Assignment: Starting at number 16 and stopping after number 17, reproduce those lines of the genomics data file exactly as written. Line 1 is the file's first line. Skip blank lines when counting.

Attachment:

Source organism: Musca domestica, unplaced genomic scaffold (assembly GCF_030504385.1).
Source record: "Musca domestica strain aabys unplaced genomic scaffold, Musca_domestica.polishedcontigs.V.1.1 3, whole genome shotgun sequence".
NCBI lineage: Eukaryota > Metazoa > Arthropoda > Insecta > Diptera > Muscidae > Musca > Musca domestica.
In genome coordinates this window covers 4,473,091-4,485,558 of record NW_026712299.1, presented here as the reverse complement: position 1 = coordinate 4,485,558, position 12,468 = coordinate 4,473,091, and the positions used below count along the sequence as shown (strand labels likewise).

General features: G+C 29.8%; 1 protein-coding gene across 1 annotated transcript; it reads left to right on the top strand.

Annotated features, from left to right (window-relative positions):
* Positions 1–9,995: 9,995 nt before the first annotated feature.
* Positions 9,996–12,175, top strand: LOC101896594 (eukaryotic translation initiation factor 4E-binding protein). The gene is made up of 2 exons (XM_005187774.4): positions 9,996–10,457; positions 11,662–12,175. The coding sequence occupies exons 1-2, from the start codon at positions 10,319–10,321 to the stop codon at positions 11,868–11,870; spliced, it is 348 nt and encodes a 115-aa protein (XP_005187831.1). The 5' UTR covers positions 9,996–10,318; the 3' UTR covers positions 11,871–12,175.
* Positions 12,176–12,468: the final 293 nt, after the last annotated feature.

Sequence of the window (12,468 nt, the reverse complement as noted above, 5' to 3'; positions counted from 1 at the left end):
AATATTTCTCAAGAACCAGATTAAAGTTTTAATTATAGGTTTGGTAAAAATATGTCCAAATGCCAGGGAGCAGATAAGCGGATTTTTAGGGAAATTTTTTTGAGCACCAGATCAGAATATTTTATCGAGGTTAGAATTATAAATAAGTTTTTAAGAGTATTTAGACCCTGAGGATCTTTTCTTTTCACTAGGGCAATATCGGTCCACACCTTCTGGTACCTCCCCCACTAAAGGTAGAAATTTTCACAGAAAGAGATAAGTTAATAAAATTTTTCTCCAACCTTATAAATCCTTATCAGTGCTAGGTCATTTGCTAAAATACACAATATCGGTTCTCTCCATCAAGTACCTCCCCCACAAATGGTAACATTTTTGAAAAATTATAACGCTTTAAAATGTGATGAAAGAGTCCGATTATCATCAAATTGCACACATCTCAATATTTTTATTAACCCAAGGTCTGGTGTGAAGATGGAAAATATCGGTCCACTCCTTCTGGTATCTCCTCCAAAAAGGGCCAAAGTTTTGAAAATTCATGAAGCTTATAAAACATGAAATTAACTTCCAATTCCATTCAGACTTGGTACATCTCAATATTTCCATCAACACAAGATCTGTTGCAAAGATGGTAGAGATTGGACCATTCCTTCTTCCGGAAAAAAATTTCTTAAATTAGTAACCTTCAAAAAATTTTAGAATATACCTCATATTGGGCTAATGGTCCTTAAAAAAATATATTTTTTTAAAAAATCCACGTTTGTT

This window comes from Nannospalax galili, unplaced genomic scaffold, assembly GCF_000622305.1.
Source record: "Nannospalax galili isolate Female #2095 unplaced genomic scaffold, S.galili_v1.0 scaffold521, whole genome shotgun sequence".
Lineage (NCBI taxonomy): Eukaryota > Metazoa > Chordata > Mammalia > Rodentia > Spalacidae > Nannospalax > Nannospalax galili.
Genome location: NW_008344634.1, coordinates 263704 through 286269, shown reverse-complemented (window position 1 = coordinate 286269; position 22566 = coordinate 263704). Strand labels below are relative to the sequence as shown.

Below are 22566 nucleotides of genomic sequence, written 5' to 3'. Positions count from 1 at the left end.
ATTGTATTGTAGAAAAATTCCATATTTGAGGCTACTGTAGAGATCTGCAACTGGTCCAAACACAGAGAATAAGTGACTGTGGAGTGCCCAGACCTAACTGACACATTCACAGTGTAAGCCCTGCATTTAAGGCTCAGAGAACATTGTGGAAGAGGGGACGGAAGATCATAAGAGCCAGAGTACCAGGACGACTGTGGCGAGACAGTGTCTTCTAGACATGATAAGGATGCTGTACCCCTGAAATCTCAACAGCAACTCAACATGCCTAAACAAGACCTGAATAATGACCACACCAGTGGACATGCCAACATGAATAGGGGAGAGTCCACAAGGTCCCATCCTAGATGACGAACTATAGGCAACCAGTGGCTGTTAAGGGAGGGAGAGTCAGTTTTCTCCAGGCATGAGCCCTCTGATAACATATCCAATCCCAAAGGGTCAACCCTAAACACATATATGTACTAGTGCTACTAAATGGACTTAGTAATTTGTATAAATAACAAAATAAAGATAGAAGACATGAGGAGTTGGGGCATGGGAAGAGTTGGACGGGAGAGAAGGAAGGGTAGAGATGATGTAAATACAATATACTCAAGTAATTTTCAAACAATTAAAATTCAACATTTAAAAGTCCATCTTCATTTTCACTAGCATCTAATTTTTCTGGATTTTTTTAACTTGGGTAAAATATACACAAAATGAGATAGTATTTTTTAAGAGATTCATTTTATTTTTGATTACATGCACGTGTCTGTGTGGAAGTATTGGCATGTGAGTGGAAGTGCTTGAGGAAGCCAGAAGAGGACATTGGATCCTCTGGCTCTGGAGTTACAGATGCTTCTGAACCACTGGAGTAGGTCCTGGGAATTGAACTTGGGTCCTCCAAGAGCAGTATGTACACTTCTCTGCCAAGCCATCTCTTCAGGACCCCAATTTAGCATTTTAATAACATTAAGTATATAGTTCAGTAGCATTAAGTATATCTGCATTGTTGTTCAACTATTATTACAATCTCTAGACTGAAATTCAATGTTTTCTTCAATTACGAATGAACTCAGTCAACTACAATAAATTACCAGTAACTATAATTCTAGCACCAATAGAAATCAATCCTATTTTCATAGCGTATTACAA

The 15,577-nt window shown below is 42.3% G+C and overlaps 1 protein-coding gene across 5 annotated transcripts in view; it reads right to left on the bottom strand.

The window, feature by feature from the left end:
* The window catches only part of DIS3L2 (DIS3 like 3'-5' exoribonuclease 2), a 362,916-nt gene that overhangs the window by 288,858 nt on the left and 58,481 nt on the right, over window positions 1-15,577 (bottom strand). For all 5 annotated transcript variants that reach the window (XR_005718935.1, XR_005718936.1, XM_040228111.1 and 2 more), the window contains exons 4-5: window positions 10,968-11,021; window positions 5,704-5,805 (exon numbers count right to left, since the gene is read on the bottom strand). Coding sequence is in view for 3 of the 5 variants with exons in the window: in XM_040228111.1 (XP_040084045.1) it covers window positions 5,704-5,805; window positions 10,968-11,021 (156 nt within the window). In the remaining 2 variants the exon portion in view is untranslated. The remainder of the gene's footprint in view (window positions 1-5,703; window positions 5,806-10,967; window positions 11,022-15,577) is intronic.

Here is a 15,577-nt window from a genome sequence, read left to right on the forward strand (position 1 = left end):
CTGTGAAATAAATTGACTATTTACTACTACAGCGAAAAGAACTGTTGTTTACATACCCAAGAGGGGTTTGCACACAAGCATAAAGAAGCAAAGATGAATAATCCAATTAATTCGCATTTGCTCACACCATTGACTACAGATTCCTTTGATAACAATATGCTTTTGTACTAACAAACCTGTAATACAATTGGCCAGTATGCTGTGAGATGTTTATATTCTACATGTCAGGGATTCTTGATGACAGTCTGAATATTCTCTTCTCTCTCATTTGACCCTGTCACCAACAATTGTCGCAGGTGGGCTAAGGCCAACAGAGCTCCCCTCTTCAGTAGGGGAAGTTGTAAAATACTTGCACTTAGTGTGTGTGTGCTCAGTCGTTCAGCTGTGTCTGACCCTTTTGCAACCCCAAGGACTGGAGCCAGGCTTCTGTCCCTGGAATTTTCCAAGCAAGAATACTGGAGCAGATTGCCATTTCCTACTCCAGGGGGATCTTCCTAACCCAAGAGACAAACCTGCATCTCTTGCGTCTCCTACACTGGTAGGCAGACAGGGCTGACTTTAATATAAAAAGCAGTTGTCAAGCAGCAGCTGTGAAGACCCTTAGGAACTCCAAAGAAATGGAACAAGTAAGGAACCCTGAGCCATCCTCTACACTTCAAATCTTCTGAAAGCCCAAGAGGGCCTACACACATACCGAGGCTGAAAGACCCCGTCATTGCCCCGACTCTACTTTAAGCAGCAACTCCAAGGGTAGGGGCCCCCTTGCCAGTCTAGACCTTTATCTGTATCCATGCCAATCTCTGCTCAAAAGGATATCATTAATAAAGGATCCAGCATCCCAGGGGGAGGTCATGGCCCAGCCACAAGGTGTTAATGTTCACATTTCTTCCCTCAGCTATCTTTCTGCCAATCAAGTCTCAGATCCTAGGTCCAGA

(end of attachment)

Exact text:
Below are 22566 nucleotides of genomic sequence, written 5' to 3'. Positions count from 1 at the left end.
ATTGTATTGTAGAAAAATTCCATATTTGAGGCTACTGTAGAGATCTGCAACTGGTCCAAACACAGAGAATAAGTGACTGTGGAGTGCCCAGACCTAACTGACACATTCACAGTGTAAGCCCTGCATTTAAGGCTCAGAGAACATTGTGGAAGAGGGGACGGAAGATCATAAGAGCCAGAGTACCAGGACGACTGTGGCGAGACAGTGTCTTCTAGACATGATAAGGATGCTGTACCCCTGAAATCTCAACAGCAACTCAACATGCCTAAACAAGACCTGAATAATGACCACACCAGTGGACATGCCAACATGAATAGGGGAGAGTCCACAAGGTCCCATCCTAGATGACGAACTATAGGCAACCAGTGGCTGTTAAGGGAGGGAGAGTCAGTTTTCTCCAGGCATGAGCCCTCTGATAACATATCCAATCCCAAAGGGTCAACCCTAAACACATATATGTACTAGTGCTACTAAATGGACTTAGTAATTTGTATAAATAACAAAATAAAGATAGAAGACATGAGGAGTTGGGGCATGGGAAGAGTTGGACGGGAGAGAAGGAAGGGTAGAGATGATGTAAATACAATATACTCAAGTAATTTTCAAACAATTAAAATTCAACATTTAAAAGTCCATCTTCATTTTCACTAGCATCTAATTTTTCTGGATTTTTTTAACTTGGGTAAAATATACACAAAATGAGATAGTATTTTTTAAGAGATTCATTTTATTTTTGATTACATGCACGTGTCTGTGTGGAAGTATTGGCATGTGAGTGGAAGTGCTTGAGGAAGCCAGAAGAGGACATTGGATCCTCTGGCTCTGGAGTTACAGATGCTTCTGAACCACTGGAGTAGGTCCTGGGAATTGAACTTGGGTCCTCCAAGAGCAGTATGTACACTTCTCTGCCAAGCCATCTCTTCAGGACCCCAATTTAGCATTTTAATAACATTAAGTATATAGTTCAGTAGCATTAAGTATATCTGCATTGTTGTTCAACTATTATTACAATCTCTAGACTGAAATTCAATGTTTTCTTCAATTACGAATGAACTCAGTCAACTACAATAAATTACCAGTAACTATAATTCTAGCACCAATAGAAATCAATCCTATTTTCATAGCGTATTACAA